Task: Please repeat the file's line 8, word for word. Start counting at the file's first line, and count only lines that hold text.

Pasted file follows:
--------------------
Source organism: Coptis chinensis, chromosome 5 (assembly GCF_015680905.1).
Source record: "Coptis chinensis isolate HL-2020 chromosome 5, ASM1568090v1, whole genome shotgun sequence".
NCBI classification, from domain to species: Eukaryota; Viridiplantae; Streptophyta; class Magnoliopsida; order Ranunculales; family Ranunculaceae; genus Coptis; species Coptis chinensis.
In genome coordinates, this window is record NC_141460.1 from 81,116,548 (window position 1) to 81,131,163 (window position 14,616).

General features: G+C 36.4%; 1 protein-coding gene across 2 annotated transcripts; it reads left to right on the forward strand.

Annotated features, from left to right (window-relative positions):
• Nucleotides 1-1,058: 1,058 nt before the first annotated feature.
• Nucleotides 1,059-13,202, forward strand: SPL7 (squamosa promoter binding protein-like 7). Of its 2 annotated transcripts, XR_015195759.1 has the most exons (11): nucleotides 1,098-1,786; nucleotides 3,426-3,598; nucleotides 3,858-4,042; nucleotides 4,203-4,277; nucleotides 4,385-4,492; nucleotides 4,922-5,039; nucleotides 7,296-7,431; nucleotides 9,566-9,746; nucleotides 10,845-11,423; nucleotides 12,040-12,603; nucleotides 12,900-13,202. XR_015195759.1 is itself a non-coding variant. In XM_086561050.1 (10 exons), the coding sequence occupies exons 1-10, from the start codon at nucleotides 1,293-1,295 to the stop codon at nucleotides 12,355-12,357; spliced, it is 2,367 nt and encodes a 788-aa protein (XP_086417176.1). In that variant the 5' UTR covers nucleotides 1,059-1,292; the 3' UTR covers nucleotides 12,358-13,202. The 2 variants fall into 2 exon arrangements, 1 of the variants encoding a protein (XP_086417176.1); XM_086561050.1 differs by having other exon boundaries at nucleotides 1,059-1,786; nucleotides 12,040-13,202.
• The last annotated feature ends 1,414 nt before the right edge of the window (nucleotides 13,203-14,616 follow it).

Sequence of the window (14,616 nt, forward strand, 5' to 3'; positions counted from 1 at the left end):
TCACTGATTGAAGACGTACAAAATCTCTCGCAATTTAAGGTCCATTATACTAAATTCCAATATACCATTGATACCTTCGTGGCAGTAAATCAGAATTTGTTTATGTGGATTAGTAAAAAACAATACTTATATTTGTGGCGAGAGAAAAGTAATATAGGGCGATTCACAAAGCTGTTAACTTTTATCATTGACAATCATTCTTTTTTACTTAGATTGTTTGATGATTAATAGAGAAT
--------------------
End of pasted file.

• Nucleotides 1,059-13,202, forward strand: SPL7 (squamosa promoter binding protein-like 7). Of its 2 annotated transcripts, XR_015195759.1 has the most exons (11): nucleotides 1,098-1,786; nucleotides 3,426-3,598; nucleotides 3,858-4,042; nucleotides 4,203-4,277; nucleotides 4,385-4,492; nucleotides 4,922-5,039; nucleotides 7,296-7,431; nucleotides 9,566-9,746; nucleotides 10,845-11,423; nucleotides 12,040-12,603; nucleotides 12,900-13,202. XR_015195759.1 is itself a non-coding variant. In XM_086561050.1 (10 exons), the coding sequence occupies exons 1-10, from the start codon at nucleotides 1,293-1,295 to the stop codon at nucleotides 12,355-12,357; spliced, it is 2,367 nt and encodes a 788-aa protein (XP_086417176.1). In that variant the 5' UTR covers nucleotides 1,059-1,292; the 3' UTR covers nucleotides 12,358-13,202. The 2 variants fall into 2 exon arrangements, 1 of the variants encoding a protein (XP_086417176.1); XM_086561050.1 differs by having other exon boundaries at nucleotides 1,059-1,786; nucleotides 12,040-13,202.